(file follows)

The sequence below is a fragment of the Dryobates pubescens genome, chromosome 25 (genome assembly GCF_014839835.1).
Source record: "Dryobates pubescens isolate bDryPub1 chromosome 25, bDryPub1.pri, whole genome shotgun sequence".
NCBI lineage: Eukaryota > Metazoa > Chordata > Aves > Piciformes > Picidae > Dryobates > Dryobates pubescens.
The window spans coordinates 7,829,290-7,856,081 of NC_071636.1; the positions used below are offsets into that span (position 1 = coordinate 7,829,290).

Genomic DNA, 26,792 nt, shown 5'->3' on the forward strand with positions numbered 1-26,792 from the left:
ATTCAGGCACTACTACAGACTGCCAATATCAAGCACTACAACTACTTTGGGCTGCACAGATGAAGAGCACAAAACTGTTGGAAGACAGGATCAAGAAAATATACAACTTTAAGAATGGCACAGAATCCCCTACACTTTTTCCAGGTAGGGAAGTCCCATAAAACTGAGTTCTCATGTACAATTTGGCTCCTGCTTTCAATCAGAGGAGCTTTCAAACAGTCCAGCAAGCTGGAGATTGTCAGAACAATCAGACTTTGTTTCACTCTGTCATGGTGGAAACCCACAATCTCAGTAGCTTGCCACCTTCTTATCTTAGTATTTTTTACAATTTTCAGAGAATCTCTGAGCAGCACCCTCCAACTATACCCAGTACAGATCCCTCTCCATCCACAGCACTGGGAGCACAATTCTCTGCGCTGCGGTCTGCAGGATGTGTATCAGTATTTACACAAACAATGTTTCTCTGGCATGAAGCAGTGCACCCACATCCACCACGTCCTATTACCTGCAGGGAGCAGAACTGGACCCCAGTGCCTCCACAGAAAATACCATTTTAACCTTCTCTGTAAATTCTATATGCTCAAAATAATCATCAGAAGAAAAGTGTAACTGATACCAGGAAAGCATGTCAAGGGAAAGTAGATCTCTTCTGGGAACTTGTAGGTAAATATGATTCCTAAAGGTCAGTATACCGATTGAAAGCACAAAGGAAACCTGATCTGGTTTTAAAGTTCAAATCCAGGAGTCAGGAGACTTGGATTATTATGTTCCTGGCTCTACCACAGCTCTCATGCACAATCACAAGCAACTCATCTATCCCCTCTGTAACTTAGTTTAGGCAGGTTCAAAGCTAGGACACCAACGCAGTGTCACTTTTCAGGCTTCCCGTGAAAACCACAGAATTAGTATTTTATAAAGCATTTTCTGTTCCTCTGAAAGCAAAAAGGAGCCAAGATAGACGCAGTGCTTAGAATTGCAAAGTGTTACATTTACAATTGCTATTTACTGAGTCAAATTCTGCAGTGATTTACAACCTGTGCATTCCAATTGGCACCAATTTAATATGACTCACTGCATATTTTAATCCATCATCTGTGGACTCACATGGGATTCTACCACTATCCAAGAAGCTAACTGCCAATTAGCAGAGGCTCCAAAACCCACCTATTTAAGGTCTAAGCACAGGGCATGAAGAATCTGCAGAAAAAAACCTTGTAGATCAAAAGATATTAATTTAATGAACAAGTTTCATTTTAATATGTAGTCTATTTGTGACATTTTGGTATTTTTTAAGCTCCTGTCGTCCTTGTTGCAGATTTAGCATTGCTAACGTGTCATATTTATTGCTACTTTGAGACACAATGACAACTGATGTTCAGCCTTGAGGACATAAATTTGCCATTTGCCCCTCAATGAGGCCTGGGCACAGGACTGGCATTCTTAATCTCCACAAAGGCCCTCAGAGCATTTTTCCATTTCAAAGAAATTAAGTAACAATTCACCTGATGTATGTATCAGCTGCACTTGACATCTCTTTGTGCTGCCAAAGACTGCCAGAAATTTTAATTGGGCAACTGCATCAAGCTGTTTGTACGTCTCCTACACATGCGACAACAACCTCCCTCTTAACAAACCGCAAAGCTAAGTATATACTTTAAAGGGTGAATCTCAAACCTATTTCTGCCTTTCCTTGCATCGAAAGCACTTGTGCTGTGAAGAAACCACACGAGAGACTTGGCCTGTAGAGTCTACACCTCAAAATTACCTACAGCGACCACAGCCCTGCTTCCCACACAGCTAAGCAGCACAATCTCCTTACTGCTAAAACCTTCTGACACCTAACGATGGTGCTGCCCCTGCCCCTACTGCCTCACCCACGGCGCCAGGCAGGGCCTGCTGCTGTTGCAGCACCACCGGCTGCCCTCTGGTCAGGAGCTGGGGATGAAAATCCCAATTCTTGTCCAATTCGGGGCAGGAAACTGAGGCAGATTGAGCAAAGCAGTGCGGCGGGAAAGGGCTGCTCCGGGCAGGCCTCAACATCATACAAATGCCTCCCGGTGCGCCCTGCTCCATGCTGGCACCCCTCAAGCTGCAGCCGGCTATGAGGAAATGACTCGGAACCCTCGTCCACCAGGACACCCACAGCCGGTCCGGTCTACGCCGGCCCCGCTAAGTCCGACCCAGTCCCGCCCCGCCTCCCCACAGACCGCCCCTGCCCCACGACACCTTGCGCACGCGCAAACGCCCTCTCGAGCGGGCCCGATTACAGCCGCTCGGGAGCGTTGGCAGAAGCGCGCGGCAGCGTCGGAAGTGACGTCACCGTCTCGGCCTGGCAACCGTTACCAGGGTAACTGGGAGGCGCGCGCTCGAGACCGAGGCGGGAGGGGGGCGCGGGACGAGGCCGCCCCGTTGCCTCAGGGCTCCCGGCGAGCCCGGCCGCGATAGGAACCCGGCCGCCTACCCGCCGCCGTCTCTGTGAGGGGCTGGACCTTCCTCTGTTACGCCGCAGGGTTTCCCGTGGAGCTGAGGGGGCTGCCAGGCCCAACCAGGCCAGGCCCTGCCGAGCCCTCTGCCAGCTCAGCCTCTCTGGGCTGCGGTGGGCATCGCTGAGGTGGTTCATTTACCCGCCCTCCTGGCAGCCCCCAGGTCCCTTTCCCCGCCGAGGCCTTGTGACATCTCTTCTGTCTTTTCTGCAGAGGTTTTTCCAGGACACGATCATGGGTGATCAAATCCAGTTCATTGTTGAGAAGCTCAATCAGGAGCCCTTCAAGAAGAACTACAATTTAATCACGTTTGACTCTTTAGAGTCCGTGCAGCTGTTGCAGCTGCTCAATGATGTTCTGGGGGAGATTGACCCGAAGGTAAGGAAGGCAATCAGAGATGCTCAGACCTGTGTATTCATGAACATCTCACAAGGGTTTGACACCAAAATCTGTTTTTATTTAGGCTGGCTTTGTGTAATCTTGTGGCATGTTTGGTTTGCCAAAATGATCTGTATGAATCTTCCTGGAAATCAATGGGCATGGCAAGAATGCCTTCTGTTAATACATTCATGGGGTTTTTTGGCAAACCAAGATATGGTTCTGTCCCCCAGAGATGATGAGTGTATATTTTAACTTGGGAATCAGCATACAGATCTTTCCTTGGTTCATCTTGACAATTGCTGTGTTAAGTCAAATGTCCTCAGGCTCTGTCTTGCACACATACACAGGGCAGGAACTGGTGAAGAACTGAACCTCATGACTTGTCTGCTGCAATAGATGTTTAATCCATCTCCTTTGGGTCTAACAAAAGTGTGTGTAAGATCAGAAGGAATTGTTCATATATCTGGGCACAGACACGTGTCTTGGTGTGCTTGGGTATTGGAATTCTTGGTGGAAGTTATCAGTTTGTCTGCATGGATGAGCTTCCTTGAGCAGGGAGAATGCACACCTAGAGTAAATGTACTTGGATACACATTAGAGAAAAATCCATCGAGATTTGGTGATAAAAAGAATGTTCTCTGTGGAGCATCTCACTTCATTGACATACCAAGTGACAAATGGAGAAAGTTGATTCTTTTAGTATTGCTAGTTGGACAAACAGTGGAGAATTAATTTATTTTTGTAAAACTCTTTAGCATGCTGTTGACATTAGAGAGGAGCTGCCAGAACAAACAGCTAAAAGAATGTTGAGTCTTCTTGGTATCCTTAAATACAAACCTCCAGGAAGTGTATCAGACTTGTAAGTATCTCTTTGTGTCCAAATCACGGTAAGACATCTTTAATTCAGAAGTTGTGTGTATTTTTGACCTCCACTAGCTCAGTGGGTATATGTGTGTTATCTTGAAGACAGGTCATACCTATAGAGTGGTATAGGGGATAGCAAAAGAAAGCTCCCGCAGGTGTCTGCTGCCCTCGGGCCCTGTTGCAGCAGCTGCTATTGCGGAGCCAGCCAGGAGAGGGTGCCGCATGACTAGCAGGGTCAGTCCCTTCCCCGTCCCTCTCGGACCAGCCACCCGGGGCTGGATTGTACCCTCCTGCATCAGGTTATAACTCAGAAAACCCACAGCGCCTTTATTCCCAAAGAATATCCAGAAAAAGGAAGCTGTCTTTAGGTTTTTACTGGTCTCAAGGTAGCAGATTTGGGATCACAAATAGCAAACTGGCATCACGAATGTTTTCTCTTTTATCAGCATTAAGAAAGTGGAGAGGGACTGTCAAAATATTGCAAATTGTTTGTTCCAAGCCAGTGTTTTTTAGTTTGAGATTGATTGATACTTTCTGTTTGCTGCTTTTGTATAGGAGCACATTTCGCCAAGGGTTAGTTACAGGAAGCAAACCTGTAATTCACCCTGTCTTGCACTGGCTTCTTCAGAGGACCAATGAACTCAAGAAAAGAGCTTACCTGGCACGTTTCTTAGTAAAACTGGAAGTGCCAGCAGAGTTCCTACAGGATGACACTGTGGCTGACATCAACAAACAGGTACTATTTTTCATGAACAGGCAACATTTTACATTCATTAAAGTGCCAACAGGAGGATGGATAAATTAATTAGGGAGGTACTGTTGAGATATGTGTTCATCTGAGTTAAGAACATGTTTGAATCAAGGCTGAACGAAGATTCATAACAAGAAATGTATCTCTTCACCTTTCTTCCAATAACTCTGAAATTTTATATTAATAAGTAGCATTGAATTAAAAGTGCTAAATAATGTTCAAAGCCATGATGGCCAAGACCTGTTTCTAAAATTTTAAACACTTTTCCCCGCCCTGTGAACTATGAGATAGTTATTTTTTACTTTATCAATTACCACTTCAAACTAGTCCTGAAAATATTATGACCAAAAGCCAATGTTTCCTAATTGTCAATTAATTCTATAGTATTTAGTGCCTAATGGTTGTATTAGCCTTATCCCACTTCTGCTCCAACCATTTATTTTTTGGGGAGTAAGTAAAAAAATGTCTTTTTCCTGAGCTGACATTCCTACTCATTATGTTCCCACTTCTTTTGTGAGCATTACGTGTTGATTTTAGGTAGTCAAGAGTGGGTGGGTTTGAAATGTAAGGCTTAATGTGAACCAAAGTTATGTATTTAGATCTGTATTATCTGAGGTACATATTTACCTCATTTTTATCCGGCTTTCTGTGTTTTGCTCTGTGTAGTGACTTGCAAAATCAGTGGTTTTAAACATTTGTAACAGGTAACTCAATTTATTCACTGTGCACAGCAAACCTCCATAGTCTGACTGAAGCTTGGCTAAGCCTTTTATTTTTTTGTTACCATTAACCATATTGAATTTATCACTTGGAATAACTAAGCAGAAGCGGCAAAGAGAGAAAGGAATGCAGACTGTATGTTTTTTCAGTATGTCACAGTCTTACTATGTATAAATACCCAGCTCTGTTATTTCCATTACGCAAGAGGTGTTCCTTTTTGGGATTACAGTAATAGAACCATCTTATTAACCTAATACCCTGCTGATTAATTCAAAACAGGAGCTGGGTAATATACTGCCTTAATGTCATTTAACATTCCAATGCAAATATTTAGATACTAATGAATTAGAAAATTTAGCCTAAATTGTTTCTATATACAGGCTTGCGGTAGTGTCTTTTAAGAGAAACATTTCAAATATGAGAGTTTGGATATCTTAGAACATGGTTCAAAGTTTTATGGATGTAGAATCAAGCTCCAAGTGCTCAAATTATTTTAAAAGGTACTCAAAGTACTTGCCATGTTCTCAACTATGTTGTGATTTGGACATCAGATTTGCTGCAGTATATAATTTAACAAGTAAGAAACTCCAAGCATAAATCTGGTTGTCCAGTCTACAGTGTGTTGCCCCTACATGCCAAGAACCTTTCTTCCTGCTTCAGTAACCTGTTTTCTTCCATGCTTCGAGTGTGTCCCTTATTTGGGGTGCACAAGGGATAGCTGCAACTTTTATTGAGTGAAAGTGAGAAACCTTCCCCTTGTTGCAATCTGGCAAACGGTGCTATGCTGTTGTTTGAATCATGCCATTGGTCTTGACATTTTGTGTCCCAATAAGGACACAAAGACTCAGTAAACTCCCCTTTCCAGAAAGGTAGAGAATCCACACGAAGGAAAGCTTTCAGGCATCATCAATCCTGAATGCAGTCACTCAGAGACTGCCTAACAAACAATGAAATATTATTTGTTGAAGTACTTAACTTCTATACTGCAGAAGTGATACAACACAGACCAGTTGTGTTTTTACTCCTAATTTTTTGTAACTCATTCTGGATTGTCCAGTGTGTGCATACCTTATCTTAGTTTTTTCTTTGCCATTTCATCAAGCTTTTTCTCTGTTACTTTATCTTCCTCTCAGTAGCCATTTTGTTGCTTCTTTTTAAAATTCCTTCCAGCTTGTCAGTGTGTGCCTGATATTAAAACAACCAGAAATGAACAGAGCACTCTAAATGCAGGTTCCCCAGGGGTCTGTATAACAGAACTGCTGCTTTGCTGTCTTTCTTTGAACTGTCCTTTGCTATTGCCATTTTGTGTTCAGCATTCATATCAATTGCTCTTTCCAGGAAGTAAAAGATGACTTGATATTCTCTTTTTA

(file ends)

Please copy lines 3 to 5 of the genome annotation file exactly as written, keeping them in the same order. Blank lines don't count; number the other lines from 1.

NCBI lineage: Eukaryota > Metazoa > Chordata > Aves > Piciformes > Picidae > Dryobates > Dryobates pubescens.
The window spans coordinates 7,829,290-7,856,081 of NC_071636.1; the positions used below are offsets into that span (position 1 = coordinate 7,829,290).

Genomic DNA, 26,792 nt, shown 5'->3' on the forward strand with positions numbered 1-26,792 from the left: